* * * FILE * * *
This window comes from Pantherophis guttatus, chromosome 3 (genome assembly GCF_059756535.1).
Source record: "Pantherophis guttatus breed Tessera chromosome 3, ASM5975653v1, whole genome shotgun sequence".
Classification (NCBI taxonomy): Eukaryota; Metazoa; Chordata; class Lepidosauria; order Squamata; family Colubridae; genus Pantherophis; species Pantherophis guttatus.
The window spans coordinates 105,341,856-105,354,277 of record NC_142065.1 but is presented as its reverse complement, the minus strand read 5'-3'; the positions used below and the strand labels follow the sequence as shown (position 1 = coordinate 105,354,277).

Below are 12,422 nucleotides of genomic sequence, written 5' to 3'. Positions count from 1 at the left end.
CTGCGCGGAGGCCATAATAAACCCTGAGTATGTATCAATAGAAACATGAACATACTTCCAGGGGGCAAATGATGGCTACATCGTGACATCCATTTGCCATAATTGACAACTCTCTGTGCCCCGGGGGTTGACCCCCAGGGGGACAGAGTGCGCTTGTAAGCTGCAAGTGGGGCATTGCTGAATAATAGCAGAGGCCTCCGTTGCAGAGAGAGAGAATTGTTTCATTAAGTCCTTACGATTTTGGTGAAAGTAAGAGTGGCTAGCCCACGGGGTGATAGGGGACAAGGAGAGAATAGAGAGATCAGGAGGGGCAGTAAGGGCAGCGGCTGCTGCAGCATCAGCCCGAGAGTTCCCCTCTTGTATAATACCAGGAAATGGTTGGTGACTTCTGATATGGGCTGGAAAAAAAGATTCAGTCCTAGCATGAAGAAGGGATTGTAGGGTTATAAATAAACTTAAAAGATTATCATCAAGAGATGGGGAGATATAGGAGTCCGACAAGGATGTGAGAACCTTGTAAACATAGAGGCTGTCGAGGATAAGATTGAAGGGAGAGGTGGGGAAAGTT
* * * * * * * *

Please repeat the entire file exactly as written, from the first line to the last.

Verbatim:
This window comes from Pantherophis guttatus, chromosome 3 (genome assembly GCF_059756535.1).
Source record: "Pantherophis guttatus breed Tessera chromosome 3, ASM5975653v1, whole genome shotgun sequence".
Classification (NCBI taxonomy): Eukaryota; Metazoa; Chordata; class Lepidosauria; order Squamata; family Colubridae; genus Pantherophis; species Pantherophis guttatus.
The window spans coordinates 105,341,856-105,354,277 of record NC_142065.1 but is presented as its reverse complement, the minus strand read 5'-3'; the positions used below and the strand labels follow the sequence as shown (position 1 = coordinate 105,354,277).

Below are 12,422 nucleotides of genomic sequence, written 5' to 3'. Positions count from 1 at the left end.
CTGCGCGGAGGCCATAATAAACCCTGAGTATGTATCAATAGAAACATGAACATACTTCCAGGGGGCAAATGATGGCTACATCGTGACATCCATTTGCCATAATTGACAACTCTCTGTGCCCCGGGGGTTGACCCCCAGGGGGACAGAGTGCGCTTGTAAGCTGCAAGTGGGGCATTGCTGAATAATAGCAGAGGCCTCCGTTGCAGAGAGAGAGAATTGTTTCATTAAGTCCTTACGATTTTGGTGAAAGTAAGAGTGGCTAGCCCACGGGGTGATAGGGGACAAGGAGAGAATAGAGAGATCAGGAGGGGCAGTAAGGGCAGCGGCTGCTGCAGCATCAGCCCGAGAGTTCCCCTCTTGTATAATACCAGGAAATGGTTGGTGACTTCTGATATGGGCTGGAAAAAAAGATTCAGTCCTAGCATGAAGAAGGGATTGTAGGGTTATAAATAAACTTAAAAGATTATCATCAAGAGATGGGGAGATATAGGAGTCCGACAAGGATGTGAGAACCTTGTAAACATAGAGGCTGTCGAGGATAAGATTGAAGGGAGAGGTGGGGAAAGTT